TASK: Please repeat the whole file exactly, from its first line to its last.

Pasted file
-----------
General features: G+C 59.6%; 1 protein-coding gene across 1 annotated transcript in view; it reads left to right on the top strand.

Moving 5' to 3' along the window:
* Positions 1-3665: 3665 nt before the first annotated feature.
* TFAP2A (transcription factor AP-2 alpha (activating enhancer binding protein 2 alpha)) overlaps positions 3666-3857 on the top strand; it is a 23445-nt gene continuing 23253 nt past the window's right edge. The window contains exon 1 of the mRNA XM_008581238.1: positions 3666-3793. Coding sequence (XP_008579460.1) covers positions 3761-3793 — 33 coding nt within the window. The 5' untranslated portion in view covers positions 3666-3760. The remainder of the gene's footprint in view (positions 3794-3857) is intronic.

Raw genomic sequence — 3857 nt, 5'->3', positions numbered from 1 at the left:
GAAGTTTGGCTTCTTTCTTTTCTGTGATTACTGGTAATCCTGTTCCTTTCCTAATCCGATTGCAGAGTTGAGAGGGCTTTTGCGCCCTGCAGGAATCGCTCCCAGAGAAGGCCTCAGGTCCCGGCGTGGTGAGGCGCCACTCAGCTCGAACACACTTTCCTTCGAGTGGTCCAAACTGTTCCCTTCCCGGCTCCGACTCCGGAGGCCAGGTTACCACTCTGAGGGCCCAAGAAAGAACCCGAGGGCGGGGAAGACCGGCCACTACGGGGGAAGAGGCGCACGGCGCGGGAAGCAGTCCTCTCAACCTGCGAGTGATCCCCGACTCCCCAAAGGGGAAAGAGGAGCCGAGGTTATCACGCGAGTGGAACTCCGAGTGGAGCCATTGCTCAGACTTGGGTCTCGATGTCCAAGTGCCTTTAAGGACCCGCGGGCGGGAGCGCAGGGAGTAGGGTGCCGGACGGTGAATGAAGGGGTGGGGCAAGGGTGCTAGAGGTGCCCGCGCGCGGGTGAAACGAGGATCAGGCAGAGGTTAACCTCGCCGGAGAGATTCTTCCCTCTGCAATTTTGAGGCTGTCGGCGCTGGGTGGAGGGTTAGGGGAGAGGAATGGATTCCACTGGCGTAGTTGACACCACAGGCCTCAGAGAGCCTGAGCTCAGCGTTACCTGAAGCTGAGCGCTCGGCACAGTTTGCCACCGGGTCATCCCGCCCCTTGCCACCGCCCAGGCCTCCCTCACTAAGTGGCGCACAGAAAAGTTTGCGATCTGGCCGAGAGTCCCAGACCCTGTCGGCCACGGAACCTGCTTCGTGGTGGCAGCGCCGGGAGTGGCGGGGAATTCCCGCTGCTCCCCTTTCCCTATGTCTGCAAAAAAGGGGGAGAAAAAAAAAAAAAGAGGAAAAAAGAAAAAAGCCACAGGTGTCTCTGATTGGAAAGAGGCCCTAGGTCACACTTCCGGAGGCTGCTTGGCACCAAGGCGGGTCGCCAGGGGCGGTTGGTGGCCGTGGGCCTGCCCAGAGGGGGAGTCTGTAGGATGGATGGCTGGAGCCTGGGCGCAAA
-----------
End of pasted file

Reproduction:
General features: G+C 59.6%; 1 protein-coding gene across 1 annotated transcript in view; it reads left to right on the top strand.

Moving 5' to 3' along the window:
* Positions 1-3665: 3665 nt before the first annotated feature.
* TFAP2A (transcription factor AP-2 alpha (activating enhancer binding protein 2 alpha)) overlaps positions 3666-3857 on the top strand; it is a 23445-nt gene continuing 23253 nt past the window's right edge. The window contains exon 1 of the mRNA XM_008581238.1: positions 3666-3793. Coding sequence (XP_008579460.1) covers positions 3761-3793 — 33 coding nt within the window. The 5' untranslated portion in view covers positions 3666-3760. The remainder of the gene's footprint in view (positions 3794-3857) is intronic.

Raw genomic sequence — 3857 nt, 5'->3', positions numbered from 1 at the left:
GAAGTTTGGCTTCTTTCTTTTCTGTGATTACTGGTAATCCTGTTCCTTTCCTAATCCGATTGCAGAGTTGAGAGGGCTTTTGCGCCCTGCAGGAATCGCTCCCAGAGAAGGCCTCAGGTCCCGGCGTGGTGAGGCGCCACTCAGCTCGAACACACTTTCCTTCGAGTGGTCCAAACTGTTCCCTTCCCGGCTCCGACTCCGGAGGCCAGGTTACCACTCTGAGGGCCCAAGAAAGAACCCGAGGGCGGGGAAGACCGGCCACTACGGGGGAAGAGGCGCACGGCGCGGGAAGCAGTCCTCTCAACCTGCGAGTGATCCCCGACTCCCCAAAGGGGAAAGAGGAGCCGAGGTTATCACGCGAGTGGAACTCCGAGTGGAGCCATTGCTCAGACTTGGGTCTCGATGTCCAAGTGCCTTTAAGGACCCGCGGGCGGGAGCGCAGGGAGTAGGGTGCCGGACGGTGAATGAAGGGGTGGGGCAAGGGTGCTAGAGGTGCCCGCGCGCGGGTGAAACGAGGATCAGGCAGAGGTTAACCTCGCCGGAGAGATTCTTCCCTCTGCAATTTTGAGGCTGTCGGCGCTGGGTGGAGGGTTAGGGGAGAGGAATGGATTCCACTGGCGTAGTTGACACCACAGGCCTCAGAGAGCCTGAGCTCAGCGTTACCTGAAGCTGAGCGCTCGGCACAGTTTGCCACCGGGTCATCCCGCCCCTTGCCACCGCCCAGGCCTCCCTCACTAAGTGGCGCACAGAAAAGTTTGCGATCTGGCCGAGAGTCCCAGACCCTGTCGGCCACGGAACCTGCTTCGTGGTGGCAGCGCCGGGAGTGGCGGGGAATTCCCGCTGCTCCCCTTTCCCTATGTCTGCAAAAAAGGGGGAGAAAAAAAAAAAAAGAGGAAAAAAGAAAAAAGCCACAGGTGTCTCTGATTGGAAAGAGGCCCTAGGTCACACTTCCGGAGGCTGCTTGGCACCAAGGCGGGTCGCCAGGGGCGGTTGGTGGCCGTGGGCCTGCCCAGAGGGGGAGTCTGTAGGATGGATGGCTGGAGCCTGGGCGCAAA